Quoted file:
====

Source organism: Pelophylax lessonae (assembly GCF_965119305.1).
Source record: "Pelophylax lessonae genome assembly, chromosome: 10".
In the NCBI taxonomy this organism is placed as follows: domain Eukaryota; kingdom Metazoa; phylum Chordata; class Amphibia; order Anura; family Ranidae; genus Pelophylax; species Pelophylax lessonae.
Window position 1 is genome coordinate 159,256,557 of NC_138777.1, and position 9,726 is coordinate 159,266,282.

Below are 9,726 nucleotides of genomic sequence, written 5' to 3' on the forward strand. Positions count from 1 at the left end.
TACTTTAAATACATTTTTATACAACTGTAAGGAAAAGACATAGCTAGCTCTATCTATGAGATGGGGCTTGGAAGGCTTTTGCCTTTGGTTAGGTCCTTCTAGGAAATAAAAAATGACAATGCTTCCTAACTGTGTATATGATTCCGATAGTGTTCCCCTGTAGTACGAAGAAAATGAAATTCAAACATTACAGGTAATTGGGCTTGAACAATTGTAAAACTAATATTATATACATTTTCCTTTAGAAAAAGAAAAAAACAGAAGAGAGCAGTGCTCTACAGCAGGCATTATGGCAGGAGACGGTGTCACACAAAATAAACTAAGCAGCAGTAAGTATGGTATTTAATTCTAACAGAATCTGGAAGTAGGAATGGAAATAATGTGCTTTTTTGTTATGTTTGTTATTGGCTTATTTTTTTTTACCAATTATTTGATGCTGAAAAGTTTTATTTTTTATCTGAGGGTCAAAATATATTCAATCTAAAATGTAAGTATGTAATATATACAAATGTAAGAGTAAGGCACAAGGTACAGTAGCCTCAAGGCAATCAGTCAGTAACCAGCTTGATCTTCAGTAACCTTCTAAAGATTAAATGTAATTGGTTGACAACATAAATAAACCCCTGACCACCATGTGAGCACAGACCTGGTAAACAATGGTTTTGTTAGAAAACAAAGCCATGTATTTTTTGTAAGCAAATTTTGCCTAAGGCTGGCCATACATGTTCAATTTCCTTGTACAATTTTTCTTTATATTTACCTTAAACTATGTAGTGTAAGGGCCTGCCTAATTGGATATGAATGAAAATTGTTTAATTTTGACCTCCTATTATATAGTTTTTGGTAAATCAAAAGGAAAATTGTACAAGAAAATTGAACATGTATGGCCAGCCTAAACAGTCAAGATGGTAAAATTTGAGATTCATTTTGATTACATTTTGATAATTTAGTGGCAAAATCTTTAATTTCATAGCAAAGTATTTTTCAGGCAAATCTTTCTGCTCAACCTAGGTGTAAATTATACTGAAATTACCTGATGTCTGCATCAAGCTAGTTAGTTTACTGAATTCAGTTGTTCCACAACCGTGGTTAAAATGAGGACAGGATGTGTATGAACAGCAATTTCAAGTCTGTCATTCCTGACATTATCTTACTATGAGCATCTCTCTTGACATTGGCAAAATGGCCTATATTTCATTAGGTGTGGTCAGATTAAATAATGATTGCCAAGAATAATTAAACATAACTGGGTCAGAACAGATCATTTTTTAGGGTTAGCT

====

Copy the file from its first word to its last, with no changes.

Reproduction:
Source organism: Pelophylax lessonae (assembly GCF_965119305.1).
Source record: "Pelophylax lessonae genome assembly, chromosome: 10".
In the NCBI taxonomy this organism is placed as follows: domain Eukaryota; kingdom Metazoa; phylum Chordata; class Amphibia; order Anura; family Ranidae; genus Pelophylax; species Pelophylax lessonae.
Window position 1 is genome coordinate 159,256,557 of NC_138777.1, and position 9,726 is coordinate 159,266,282.

Below are 9,726 nucleotides of genomic sequence, written 5' to 3' on the forward strand. Positions count from 1 at the left end.
TACTTTAAATACATTTTTATACAACTGTAAGGAAAAGACATAGCTAGCTCTATCTATGAGATGGGGCTTGGAAGGCTTTTGCCTTTGGTTAGGTCCTTCTAGGAAATAAAAAATGACAATGCTTCCTAACTGTGTATATGATTCCGATAGTGTTCCCCTGTAGTACGAAGAAAATGAAATTCAAACATTACAGGTAATTGGGCTTGAACAATTGTAAAACTAATATTATATACATTTTCCTTTAGAAAAAGAAAAAAACAGAAGAGAGCAGTGCTCTACAGCAGGCATTATGGCAGGAGACGGTGTCACACAAAATAAACTAAGCAGCAGTAAGTATGGTATTTAATTCTAACAGAATCTGGAAGTAGGAATGGAAATAATGTGCTTTTTTGTTATGTTTGTTATTGGCTTATTTTTTTTTACCAATTATTTGATGCTGAAAAGTTTTATTTTTTATCTGAGGGTCAAAATATATTCAATCTAAAATGTAAGTATGTAATATATACAAATGTAAGAGTAAGGCACAAGGTACAGTAGCCTCAAGGCAATCAGTCAGTAACCAGCTTGATCTTCAGTAACCTTCTAAAGATTAAATGTAATTGGTTGACAACATAAATAAACCCCTGACCACCATGTGAGCACAGACCTGGTAAACAATGGTTTTGTTAGAAAACAAAGCCATGTATTTTTTGTAAGCAAATTTTGCCTAAGGCTGGCCATACATGTTCAATTTCCTTGTACAATTTTTCTTTATATTTACCTTAAACTATGTAGTGTAAGGGCCTGCCTAATTGGATATGAATGAAAATTGTTTAATTTTGACCTCCTATTATATAGTTTTTGGTAAATCAAAAGGAAAATTGTACAAGAAAATTGAACATGTATGGCCAGCCTAAACAGTCAAGATGGTAAAATTTGAGATTCATTTTGATTACATTTTGATAATTTAGTGGCAAAATCTTTAATTTCATAGCAAAGTATTTTTCAGGCAAATCTTTCTGCTCAACCTAGGTGTAAATTATACTGAAATTACCTGATGTCTGCATCAAGCTAGTTAGTTTACTGAATTCAGTTGTTCCACAACCGTGGTTAAAATGAGGACAGGATGTGTATGAACAGCAATTTCAAGTCTGTCATTCCTGACATTATCTTACTATGAGCATCTCTCTTGACATTGGCAAAATGGCCTATATTTCATTAGGTGTGGTCAGATTAAATAATGATTGCCAAGAATAATTAAACATAACTGGGTCAGAACAGATCATTTTTTAGGGTTAGCT